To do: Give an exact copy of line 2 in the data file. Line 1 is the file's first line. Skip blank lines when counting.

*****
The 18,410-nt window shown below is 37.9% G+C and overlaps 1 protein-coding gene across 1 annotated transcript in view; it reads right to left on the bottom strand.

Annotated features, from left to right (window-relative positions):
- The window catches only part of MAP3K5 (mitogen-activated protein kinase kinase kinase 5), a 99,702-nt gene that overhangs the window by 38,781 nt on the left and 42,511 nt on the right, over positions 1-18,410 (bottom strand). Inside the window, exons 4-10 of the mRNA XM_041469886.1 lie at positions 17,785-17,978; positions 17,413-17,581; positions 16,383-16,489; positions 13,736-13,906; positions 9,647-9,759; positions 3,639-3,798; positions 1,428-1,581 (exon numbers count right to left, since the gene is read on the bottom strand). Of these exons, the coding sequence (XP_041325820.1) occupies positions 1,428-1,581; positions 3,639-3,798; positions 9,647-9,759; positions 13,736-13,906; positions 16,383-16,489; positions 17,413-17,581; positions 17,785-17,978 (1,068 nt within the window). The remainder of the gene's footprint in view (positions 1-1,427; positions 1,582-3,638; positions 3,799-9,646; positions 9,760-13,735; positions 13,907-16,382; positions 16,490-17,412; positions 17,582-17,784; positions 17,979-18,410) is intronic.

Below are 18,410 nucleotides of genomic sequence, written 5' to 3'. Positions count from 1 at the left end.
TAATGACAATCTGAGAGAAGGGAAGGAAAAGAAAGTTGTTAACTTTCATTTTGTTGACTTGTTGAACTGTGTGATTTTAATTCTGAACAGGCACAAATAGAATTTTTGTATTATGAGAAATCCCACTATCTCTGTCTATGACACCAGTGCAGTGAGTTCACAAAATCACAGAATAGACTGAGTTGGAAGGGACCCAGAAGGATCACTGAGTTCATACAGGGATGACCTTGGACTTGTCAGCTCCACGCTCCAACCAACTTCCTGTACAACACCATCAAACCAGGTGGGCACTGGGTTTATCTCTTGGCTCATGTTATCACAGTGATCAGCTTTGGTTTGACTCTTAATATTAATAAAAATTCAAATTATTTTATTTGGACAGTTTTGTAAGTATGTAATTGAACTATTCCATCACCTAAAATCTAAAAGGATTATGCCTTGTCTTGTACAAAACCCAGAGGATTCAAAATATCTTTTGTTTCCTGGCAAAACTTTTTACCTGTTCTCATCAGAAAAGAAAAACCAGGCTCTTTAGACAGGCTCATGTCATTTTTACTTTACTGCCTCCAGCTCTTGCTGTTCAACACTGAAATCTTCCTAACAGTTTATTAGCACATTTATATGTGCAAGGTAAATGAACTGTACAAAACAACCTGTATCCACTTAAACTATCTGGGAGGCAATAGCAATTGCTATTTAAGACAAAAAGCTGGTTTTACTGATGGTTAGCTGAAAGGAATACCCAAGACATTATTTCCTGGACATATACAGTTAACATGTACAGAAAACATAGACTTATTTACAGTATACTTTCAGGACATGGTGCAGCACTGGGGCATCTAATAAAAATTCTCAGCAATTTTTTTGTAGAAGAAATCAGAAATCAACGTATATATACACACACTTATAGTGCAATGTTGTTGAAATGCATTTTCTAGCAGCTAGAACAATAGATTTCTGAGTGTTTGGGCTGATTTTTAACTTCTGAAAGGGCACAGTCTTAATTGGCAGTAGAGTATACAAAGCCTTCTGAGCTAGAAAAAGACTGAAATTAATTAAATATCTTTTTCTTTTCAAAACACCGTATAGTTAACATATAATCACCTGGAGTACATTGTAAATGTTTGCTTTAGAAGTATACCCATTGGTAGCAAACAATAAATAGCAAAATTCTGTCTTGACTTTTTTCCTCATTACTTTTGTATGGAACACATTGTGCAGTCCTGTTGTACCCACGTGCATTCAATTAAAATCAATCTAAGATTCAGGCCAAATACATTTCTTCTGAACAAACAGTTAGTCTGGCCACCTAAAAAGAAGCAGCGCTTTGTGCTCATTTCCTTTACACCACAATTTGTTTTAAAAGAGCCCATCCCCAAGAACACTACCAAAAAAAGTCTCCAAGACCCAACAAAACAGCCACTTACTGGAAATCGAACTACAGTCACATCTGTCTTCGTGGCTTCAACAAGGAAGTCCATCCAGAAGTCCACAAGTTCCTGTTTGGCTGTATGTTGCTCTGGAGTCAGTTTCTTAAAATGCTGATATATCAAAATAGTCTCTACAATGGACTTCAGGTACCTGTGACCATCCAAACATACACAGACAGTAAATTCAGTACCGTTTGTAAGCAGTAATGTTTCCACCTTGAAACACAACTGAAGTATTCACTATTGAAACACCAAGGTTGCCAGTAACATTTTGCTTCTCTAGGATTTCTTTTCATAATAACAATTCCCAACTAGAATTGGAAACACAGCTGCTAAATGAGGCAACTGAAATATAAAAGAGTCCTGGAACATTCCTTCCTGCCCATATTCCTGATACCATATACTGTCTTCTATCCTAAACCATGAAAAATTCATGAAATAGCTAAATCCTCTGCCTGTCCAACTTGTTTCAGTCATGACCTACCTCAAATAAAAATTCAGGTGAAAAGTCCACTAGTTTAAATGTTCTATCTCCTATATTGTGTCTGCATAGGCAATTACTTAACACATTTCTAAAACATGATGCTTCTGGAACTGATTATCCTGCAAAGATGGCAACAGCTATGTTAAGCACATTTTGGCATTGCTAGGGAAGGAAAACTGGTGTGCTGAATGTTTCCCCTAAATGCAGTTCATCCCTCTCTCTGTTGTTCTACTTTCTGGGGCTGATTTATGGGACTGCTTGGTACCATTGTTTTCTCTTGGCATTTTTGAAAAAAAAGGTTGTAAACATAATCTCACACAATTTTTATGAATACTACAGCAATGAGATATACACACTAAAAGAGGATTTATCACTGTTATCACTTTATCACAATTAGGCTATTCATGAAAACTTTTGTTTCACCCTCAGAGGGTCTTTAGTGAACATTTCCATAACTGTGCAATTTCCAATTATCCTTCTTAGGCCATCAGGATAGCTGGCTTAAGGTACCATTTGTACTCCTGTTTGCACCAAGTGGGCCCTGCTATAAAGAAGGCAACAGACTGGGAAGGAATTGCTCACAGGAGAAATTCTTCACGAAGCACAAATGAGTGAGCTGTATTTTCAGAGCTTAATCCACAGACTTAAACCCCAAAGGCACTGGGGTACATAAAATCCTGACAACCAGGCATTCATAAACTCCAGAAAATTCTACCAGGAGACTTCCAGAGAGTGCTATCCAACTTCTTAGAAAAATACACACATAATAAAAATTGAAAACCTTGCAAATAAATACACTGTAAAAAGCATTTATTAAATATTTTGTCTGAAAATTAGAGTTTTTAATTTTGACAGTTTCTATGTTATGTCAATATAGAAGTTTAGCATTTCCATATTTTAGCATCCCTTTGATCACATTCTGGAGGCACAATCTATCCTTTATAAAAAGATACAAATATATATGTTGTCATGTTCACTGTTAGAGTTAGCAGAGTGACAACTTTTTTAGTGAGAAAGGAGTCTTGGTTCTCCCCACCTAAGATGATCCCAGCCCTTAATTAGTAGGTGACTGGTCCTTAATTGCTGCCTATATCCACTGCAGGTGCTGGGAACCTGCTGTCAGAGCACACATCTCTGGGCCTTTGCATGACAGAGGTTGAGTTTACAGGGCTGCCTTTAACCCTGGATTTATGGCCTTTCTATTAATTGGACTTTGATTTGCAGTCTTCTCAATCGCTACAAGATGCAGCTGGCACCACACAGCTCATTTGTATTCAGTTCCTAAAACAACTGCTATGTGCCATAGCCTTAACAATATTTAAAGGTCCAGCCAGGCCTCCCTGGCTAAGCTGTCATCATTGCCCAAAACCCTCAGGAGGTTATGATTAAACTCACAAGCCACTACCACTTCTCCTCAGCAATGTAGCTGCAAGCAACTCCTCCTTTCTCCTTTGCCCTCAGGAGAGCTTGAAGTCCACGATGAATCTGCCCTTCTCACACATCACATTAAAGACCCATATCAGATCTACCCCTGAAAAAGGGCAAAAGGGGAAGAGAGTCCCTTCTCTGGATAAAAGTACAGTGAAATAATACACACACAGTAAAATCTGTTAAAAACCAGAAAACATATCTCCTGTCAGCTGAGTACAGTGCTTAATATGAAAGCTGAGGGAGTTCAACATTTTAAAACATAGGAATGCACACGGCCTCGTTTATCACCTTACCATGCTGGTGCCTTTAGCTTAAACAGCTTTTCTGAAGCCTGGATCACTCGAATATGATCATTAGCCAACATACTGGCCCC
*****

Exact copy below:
Annotated features, from left to right (window-relative positions):